When I was a little girl, I used to daydream before going to sleep each night. As I got older, I started dreaming about certain boys falling in love with me, becoming famous (ha!), or traveling the world. But I still remember the dream I had when I was 9 or 10, before boys came into the picture: I dreamed of playing Liesl in The Sound of Music. The "Sixteen Going on Seventeen" scene in the gazebo was my favorite in the entire film, and I would imagine my school was putting on the play, and I, along with some nameless-and-faceless boy, would put on the best performance of that scene that anyone had ever seen.
I'm a horrible actress with a decent but not stage-caliber voice, and the only musicals my school put on were the elementary's annual Patch the Pirate play, so I knew my dreams would not come to fruition, but I sure enjoyed thinking about them. In the years since then, I've gone on to have quite a love affair with showtunes (my favorite musical is Les Miserables; I'm currently obsessed with Hamilton), so I was thrilled to learn that Serena Chase, an author I'm familiar with but had never before read, had written a musical theatre-themed novel. Intermission provides the Broadway references and romance I'd hoped for, but it's also so. much. more. We are starlight on snow. The reflection of something already beautiful—absorbed, reflected, and remade into something . . . more. And this kiss . . . This kiss is everything I’ve needed to say . . . and longed to hear. Sixteen-year-old Faith Prescott eagerly awaits the day she will exchange her small Iowa hometown for the bright lights of Broadway, but her success-driven parents want her to pursue a more practical career, labeling “artsy” people—including their daughter—as foolish dreamers worthy of little more than disdain. When Faith meets nineteen-year-old Noah Spencer she discovers someone who understands her musical theatre dreams . . . because he shares them. Faith’s mother despises everything about Noah—his age, his upbringing . . . even his religious beliefs—and she grasps at every opportunity to belittle his plans to study theatre and pursue a stage career. When those criticisms shift further toward hostility, resulting in unjust suspicions and baseless accusations, an increasingly fearful stage is set for Faith at home, where severe restrictions and harsh penalties are put in place to remove Noah Spencer from her life. But Faith has never connected with anyone like she has with Noah, and no matter how tight a stranglehold her mother enforces to keep them apart, Faith will not give him up. Behind the curtain, Faith’s love for Noah continues to grow . . . as does her determination to hold on to her dreams—and him—no matter how high the cost. Intermission is a heart-wrenching contemporary YA romance set against a backdrop of musical theatre and family drama. With coming-of-age themes that honestly explore gray areas of moral dilemmas, this novel traces the path of one talented teen girl as she crosses painful thresholds of first love, faith, and betrayal to take the necessary steps toward adulthood, independence, and the dreams that set her heart on fire.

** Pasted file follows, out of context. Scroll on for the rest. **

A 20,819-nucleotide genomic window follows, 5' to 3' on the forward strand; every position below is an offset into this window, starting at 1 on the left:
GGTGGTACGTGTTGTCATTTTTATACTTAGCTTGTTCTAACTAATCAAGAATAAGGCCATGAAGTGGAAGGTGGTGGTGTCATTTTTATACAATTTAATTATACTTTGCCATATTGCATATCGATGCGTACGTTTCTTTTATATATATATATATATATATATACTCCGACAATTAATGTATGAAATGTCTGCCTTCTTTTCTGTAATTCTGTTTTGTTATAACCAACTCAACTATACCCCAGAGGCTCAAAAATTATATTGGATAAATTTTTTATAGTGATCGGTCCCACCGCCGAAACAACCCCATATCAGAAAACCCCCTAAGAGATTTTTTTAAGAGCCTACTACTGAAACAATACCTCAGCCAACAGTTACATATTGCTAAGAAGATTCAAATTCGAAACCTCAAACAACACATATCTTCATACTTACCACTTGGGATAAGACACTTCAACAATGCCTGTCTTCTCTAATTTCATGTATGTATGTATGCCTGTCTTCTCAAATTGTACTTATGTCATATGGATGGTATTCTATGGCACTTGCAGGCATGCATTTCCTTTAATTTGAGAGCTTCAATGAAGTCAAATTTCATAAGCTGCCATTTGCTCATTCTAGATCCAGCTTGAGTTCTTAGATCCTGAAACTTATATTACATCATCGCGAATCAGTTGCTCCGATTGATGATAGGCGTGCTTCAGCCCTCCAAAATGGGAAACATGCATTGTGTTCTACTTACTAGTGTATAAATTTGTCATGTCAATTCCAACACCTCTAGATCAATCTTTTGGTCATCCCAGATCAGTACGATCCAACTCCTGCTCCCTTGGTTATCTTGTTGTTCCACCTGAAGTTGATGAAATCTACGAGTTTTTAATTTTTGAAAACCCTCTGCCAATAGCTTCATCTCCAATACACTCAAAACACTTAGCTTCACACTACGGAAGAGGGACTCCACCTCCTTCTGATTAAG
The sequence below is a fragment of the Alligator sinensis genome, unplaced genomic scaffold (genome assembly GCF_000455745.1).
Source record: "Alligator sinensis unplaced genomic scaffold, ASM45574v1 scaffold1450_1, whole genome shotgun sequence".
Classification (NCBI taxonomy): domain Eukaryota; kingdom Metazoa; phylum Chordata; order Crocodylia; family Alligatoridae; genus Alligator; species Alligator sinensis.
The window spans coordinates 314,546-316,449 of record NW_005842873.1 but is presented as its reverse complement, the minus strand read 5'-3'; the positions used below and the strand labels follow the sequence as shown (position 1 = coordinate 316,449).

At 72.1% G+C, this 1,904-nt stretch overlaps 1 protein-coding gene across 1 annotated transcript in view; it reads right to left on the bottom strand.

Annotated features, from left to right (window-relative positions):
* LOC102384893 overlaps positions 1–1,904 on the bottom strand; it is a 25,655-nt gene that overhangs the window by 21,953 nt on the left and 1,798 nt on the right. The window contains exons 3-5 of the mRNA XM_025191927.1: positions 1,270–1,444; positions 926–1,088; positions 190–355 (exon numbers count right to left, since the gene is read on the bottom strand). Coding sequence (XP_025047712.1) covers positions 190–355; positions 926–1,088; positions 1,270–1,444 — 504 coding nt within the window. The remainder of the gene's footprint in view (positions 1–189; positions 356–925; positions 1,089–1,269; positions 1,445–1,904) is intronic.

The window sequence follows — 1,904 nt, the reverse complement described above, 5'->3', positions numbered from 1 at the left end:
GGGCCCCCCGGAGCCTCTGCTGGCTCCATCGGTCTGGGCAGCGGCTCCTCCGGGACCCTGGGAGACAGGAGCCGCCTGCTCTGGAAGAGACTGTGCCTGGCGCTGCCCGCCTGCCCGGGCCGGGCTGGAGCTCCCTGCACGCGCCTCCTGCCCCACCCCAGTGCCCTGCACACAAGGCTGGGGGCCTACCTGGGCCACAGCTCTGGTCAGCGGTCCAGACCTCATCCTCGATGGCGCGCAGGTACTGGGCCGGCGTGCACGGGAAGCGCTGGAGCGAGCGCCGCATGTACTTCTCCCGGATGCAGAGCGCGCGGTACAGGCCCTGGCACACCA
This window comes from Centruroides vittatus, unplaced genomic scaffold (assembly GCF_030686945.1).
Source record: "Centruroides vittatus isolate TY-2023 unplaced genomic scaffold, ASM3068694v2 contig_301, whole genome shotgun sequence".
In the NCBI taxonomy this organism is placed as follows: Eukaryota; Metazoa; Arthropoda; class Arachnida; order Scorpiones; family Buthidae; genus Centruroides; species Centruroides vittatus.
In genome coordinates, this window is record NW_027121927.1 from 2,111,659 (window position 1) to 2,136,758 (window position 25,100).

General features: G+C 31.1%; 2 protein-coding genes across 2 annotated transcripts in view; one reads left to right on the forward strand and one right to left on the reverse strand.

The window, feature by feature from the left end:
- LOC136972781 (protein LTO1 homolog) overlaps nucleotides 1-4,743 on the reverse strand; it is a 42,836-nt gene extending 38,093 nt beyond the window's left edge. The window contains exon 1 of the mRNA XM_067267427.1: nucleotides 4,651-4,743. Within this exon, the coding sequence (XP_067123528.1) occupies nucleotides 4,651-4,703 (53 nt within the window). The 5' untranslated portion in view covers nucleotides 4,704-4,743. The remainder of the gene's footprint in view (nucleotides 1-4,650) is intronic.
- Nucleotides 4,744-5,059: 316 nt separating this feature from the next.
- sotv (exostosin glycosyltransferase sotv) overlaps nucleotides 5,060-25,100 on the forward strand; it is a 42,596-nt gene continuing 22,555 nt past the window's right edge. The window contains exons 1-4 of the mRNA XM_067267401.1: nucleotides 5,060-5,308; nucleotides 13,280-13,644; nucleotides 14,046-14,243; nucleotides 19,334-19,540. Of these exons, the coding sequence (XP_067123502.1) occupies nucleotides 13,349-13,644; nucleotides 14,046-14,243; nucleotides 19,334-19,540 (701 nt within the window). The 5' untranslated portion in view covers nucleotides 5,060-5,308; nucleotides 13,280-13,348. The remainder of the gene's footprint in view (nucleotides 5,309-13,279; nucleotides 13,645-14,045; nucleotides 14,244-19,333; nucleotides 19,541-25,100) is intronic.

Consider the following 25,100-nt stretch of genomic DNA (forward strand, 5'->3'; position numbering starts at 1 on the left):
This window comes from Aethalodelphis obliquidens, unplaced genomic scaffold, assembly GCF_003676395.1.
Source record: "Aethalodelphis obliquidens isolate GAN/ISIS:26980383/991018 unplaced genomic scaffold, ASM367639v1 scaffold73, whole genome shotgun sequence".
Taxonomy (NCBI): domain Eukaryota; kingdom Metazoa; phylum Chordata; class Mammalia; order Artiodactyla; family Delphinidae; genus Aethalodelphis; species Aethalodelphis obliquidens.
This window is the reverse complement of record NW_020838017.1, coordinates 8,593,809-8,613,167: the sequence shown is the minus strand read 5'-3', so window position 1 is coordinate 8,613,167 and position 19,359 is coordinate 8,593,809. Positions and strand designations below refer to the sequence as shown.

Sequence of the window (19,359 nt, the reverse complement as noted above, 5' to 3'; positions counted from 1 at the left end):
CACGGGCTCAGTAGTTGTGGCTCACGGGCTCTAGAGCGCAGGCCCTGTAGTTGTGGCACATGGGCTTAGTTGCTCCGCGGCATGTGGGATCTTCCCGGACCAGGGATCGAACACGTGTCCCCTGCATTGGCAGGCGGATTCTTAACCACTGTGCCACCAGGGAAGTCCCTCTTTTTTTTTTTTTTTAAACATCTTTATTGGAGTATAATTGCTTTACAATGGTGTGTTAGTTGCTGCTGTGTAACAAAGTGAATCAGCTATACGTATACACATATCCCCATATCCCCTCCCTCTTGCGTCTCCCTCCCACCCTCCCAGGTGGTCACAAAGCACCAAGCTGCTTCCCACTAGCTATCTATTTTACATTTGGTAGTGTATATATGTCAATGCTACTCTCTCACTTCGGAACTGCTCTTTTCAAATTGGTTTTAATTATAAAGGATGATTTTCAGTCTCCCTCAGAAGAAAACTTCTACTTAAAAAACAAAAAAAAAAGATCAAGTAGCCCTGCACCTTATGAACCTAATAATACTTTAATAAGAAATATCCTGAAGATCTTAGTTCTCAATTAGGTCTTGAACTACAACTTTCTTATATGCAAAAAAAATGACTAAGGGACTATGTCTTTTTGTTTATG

When I began reading Intermission, I expected a cute romance with a musical theatre backdrop. And that's what it is, in part. However, Intermission is surprisingly deep, dealing with abuse, finding God, and what it means to honor your parents.
I read Intermission on an airplane, and I had to fight back tears a couple of times, lest the people around me think me a basket case. Faith's relationship with her mother was particularly heartbreaking, and I found myself thanking God for the gift He gave me in my own mother, who bears not one iota of resemblance to Faith's. As Faith's relationship with Noah progressed and her relationship with her mother eroded, I just wanted to grab Faith's mother and knock some sense into her. I know that women like her exist, but I don't have firsthand experience with them; I'm so glad I had a godly example of motherhood in my own life.
The romance between Faith and Noah is sweet yet fraught with turmoil as they seek to honor God and Faith's parents. And one of the turning points for their relationship is when—wait for it—they play Liesl and Rolf in a community production of The Sound of Music. That in itself made the novel extra special to me!
Intermission is a sweet, thought-provoking young adult romance. I absolutely loved it, and I can't wait to read more of Chase's work. 5 stars.
Content note: Intermission contains instances of physical, emotional, and verbal abuse. Nothing is ever graphic or sexual in nature, and I think it's perfectly appropriate for teens and older, but it may be a trigger for those who have suffered abuse.
SERENA CHASE is the author of the critically-acclaimed Eyes of E’veria series and a regular contributor to USA Today’s Happy Ever After blog. A lifelong performer who sometimes speaks in show tunes, Serena lives in Iowa with her husband Dave, teen daughters Delaney and Ellerie, and a 100-pound white Goldendoodle named Albus, who is the biggest star of her Instagram account. Connect with Serena Chase by visiting her website and signing up for her newsletter, “like” her official Facebook page to stay up-to-date on new release news, and enjoy her sometimes poignant, but more often chuckle-inducing random observations of life on Twitter. Disclosure of Material Connection: I received a complimentary copy of this novel from the author in exchange for my honest opinion. The opinions I have expressed are my own. I am disclosing this in accordance with the Federal Trade Commission's 16 CFR, Part 255: "Guides Concerning the Use of Endorsements and Testimonials in Advertising."
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